Over the last decade, increasing attention has been focused on the modulation of cardiac energy metabolism as a therapy for the treatment of cardiovascular diseases (Neubauer, 2007). The modulation of cardiac energy metabolism, a complex process involving substrate utilization, mitochondrial oxidative phosphorylation, and ATP transfer and utilization, plays a key pathophysiological role in both cardiac disease progression and its treatment (Figure 1). The cardiac metabolic network has complexity and high flexibility in energy substrate utilization during hypoxic/ischemic conditions. In the early stages of cardiac remodeling, alterations in myocardial substrate selection are partly considered to be a compensated and protective mechanism that may impede cardiac irreversible damage. In contrast, in advanced stages, persistent ischemia/hypoxia and subsequent reperfusion may lead to a decrease in fatty acid oxidation and an increase in that of glucose oxidation, which further contributes to lipotoxicity, lactic acidosis, low ATP production, contractile dysfunction, and progression to HF. This process indicates that the relationship between cardiac energy metabolism and IHD is double-sided. Balancing the contradictory effects of energy metabolism at different time points may enhance drug efficacy in the treatment of IHD.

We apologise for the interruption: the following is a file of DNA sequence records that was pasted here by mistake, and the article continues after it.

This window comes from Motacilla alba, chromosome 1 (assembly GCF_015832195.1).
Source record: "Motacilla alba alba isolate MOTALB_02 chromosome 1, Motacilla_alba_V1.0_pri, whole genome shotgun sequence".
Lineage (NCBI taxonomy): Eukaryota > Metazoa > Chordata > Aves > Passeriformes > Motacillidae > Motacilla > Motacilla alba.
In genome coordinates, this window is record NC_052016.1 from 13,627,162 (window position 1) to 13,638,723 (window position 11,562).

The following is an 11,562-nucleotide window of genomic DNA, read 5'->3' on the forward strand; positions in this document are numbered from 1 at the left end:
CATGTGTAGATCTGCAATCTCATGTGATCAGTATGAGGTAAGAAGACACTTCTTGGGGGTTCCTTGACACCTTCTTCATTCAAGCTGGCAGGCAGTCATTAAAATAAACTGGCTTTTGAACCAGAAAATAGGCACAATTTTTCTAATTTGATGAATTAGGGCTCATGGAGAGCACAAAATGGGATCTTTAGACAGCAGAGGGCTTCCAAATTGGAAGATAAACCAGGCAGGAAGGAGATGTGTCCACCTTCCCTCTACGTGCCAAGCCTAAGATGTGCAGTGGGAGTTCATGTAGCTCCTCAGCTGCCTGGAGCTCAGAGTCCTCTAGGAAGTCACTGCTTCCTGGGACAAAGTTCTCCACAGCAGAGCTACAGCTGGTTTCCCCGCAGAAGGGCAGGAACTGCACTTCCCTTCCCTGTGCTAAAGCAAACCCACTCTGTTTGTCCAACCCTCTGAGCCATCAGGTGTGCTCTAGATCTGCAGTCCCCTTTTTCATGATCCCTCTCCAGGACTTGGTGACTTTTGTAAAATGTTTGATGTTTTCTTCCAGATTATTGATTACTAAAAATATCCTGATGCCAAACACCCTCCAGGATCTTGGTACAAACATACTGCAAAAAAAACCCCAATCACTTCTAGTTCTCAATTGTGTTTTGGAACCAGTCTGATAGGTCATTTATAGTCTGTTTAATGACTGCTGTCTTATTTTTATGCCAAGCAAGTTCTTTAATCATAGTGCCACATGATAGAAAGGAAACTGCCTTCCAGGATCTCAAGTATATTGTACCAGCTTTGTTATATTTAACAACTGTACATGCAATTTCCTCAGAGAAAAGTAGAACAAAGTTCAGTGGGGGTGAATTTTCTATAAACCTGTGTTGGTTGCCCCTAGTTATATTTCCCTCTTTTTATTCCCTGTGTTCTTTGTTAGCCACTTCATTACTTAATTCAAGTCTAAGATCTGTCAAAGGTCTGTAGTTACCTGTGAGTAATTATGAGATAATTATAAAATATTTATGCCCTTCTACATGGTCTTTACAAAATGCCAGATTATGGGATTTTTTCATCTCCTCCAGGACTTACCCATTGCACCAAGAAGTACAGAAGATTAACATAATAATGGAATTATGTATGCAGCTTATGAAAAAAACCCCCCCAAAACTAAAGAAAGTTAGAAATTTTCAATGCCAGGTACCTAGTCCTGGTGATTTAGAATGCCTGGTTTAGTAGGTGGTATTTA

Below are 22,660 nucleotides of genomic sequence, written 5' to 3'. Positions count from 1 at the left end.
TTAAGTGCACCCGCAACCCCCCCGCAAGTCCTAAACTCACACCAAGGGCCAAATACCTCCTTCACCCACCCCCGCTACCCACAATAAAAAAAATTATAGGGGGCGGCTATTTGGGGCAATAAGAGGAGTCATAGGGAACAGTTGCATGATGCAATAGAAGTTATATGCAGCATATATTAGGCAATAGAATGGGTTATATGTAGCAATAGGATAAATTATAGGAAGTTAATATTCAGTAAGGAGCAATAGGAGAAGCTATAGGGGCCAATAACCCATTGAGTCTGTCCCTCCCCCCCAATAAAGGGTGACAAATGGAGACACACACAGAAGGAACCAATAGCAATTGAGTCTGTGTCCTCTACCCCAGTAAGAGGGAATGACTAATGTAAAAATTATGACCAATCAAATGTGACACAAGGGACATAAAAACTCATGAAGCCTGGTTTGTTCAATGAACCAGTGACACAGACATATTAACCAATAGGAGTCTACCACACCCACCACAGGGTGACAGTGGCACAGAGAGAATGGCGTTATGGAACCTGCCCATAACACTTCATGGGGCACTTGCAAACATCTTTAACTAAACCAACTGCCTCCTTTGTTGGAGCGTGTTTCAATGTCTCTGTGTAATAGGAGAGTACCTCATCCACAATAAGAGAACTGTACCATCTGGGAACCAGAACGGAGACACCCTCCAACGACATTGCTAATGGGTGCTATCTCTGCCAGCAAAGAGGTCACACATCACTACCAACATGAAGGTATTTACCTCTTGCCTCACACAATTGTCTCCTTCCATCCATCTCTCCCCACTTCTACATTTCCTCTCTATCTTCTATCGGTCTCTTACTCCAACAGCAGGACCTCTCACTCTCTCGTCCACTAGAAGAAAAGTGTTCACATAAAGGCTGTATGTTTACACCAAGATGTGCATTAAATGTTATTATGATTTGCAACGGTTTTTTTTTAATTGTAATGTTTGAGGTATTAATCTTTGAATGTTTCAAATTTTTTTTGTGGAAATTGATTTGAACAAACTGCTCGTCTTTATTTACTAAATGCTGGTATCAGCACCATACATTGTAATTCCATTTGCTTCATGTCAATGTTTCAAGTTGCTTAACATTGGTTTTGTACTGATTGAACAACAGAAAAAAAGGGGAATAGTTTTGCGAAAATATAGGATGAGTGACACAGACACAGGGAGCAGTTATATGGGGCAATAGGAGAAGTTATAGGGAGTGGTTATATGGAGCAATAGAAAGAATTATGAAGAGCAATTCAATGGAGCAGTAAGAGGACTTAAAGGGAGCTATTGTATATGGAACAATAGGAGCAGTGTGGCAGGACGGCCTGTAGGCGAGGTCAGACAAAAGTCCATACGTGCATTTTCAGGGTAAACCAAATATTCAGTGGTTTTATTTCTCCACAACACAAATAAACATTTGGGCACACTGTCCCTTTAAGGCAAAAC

Chinese herbal medicines have great therapeutic potential for the treatment of IHD through the modulation of cardiac metabolism. In this review, we mainly summarize the metabolic effects and the underlying mechanisms of herbs, major bioactive components, and Chinese herbal formulas in IHD. Multiple signal pathways and multiple targets are associated with CHMs-mediated effects on energy metabolism in IHD (Figure 3). The details are as follows: (1) The mechanisms of herbs, MBC and CHF in attenuating MI-induced energy metabolism disorder may mainly involve in promoting mitochondrial biogenesis, regulating fatty acid and glucose metabolism, modulating mitochondrial respiratory, and maintaining the balance of mitochondrial dynamics. (2) Chinese herbal formulas that can modulate energy metabolism in IHD usually contain Qi-replenishing and/or Blood-activating herbs. Furthermore, Qi-replenishing and/or Blood-activating CHMs, especially Qi-replenishing herbs and their major components, often play a key role in regulating energy metabolism in IHD. It suggests that the Qi-replenishing effects of CHMs may be related to regulating energy metabolism especially mitochondrial function. (3) Besides, Qi-replenishing herbs or combination of Qi-replenishing and Blood-activating herbs may produce better efficacy on cardiac energy metabolism than monotherapy with Blood-activating herbs. Taking QSYQ as an example, Cui et al. (2018) compared the contribution of five major components (AS-IV, Rb1, Rg1, R1, and DLA) in QSYQ and QSYQ to their potential to regulate energy metabolism in ischemia-induced rat myocardial injury. They found that QSYQ and its five components could improve cardiac structure. Especially, QSYQ significantly improved cardiac function and modulated energy metabolism. The mechanism of QSYQ may prevent ischemia-induced rat myocardial injury by increasing the ATP content, enhancing cTnI and ATP5D expression, and improving the ATP synthase activity. However, five components of QSYQ had different effects on regulating energy metabolism. AS-IV and Rb1 treatment could increase the ATP levels, ATP5D protein expression, and ATP synthase activity, respectively. In contract, R1 only significantly enhanced the cTnI protein expression. Rg1, R1, and DLA of QSYQ had no effects on ATP production, ATP5D expression or ATP synthase activity. These data indicate that the five components in QSYQ exert synergistic effects, promoting ATP production, cTnI and ATP5D expression, and ATP synthase activity. Among them, AS-IV and Rb1 belong to the compounds of Qi-replenishing herbs, whereas R1 and DLA belong to the compounds of Blood-activating herbs. Therefore, the cardioprotective effect of CHMs on energy metabolism in myocardial ischemia may mainly depend on the synergistic effect of combinations of Qi-replenishing and Blood-activating CHMs. Furthermore, studies may provide the structural basis for the effect of major bioactive compounds from CHMs. Major bioactive compounds with energy metabolism regulatory activity identified in CHMs, such as AS-IV, Rb1, Rg1, Rd and R1, mainly belong to the group of saponin compounds that are primarily extracted from Astragalus membranaceus, Panax ginseng and Panax notoginseng, respectively. These possess the ability to regulate mitochondrial biogenesis and mitochondrial respiration through multiple targets and pathways.